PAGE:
That means expect a negative outlook for Arch Coal Inc. (NYSE: ACI), Alpha Natural Resources (NYSE: ANR), and CONSOL Energy (NYSE: CNX) – the second, third, and fifth top coal producers. Consol is more insulated as it has some natural gas assets. Cloud Peak Energy (NYSE: CLD) – the fourth largest – is in a bit of a better position as well since it operates surface mines exclusively in the Powder River Basin, a lower cost region for coal production. Still, while its costs are lower than Appalachian producers, Cloud Peak still faces the same shrinking market as the others.
On the generation side, utilities that have bet big on coal assets are in trouble as well. That means companies like American Electric Power (NYSE: AEP) – the utility that emits the most greenhouse gases emissions in the country – could be in for a world of hurt. The only saving grace for AEP is that it has already begun the process of retiring some of its coal plants, facing up to the reality of other EPA regulations. It has already planned to retire 6,600 megawatts of coal over the next few years. Still, AEP generated 73% of its electricity from coal as recently as 2012, so maintaining profitability – let alone achieving growth – will be difficult in a carbon constrained world. The outlook for Duke Energy (NYSE: DUK) and Southern Company (NYSE: SO) – two other huge coal-dependent utilities – is similarly fraught with financial pitfalls.
The historic EPA regulations will be highly damaging to anyone with a hand in coal, but it will not lead to the widespread economic malaise that coal boosters say. For one, the Obama administration chose an industry-friendly baseline year of 2005, a time when U.S. greenhouse gas emissions were at a peak.
Due to cheap natural gas, U.S. emissions have already declined by around 12% since 2005. That means, because of how EPA decided to calculate its baseline, we are nearly half way to the 2030 goal already. So, achieving the rest of the 30% reduction goal over the next 15 years can be done relatively painlessly.
Natural gas will fill a big part of the void left by coal – natural gas demand could rise by 45%, according to one estimate.
Utilities switching from coal to gas provides opportunities for natural gas companies. Chesapeake Energy (NYSE: CHK), the second largest natural gas producer in the U.S. (behind ExxonMobil), stands to gain from the dozens of east coast and Midwest coal plant retirements in the coming years. With its massive acreage in the Marcellus Shale, it is positioned to serve the rise of natural gas demand. Bloomberg reported last week on high levels of debt among many shale gas producers, auguring a coming shakeout in the industry. The big producers, like Chesapeake, should survive a shakeout and will be stronger as competition falls away. And with natural gas prices finally above $4.50 per million Btu after a winter of high demand, drillers are seeing the light at the end of the tunnel.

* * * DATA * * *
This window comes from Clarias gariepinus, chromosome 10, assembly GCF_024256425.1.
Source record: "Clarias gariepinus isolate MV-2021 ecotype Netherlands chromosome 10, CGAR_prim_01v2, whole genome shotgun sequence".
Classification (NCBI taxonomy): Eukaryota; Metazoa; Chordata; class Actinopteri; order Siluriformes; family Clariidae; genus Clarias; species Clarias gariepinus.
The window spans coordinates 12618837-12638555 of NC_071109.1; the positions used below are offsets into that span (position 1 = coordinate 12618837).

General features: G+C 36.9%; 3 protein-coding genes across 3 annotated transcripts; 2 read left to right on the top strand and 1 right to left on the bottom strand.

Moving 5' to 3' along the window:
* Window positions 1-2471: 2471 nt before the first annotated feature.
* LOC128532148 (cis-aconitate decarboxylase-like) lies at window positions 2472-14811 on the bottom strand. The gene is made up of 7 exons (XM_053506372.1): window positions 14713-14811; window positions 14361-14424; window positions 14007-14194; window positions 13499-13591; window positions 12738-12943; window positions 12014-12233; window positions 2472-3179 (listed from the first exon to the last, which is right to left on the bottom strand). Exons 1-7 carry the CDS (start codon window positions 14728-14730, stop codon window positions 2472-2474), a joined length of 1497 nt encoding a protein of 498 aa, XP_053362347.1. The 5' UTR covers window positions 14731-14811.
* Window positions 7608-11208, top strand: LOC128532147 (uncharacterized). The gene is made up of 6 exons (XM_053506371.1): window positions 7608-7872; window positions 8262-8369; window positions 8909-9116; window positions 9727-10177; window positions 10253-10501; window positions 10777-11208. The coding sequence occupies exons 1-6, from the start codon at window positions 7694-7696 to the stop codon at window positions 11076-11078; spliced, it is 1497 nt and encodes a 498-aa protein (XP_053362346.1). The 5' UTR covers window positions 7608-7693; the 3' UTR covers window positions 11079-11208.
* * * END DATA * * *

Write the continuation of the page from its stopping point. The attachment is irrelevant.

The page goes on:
And Of course, the obvious winners of the EPA’s new carbon rules are generators of low carbon electricity. That means that companies like Exelon (NYSE: EXC) – the owner of the nation’s largest nuclear power fleet – will see an uptick in the viability of its reactors. There are also dozens of manufacturers, parts suppliers, and project developers for solar and wind installations that will be on the receiving end of a flood of new demand as coal plants shut down. Take a look at First Solar (NYSE: FSLR), a huge solar manufacturer, and SolarCity (NYSE: SCTY), a huge residential solar developer.
There is also GE (NYSE: GE), which may not be the first company that jumps to your mind, but ultimately stands to profit in multiple ways. It produces highly-efficient natural gas turbine systems, electricity management software, energy-efficient appliances for both consumers and industrial users, and also renewable energy (wind turbines and utility-scale solar projects). So it almost doesn’t matter what type of generation is constructed to replace coal, GE will surely make money either way.
The EPA regulations may not kill off coal, but they will inflict a mortal wound that will cause slow bleeding. On the other hand, there are plenty of eager companies waiting in the wings to pick up the pieces.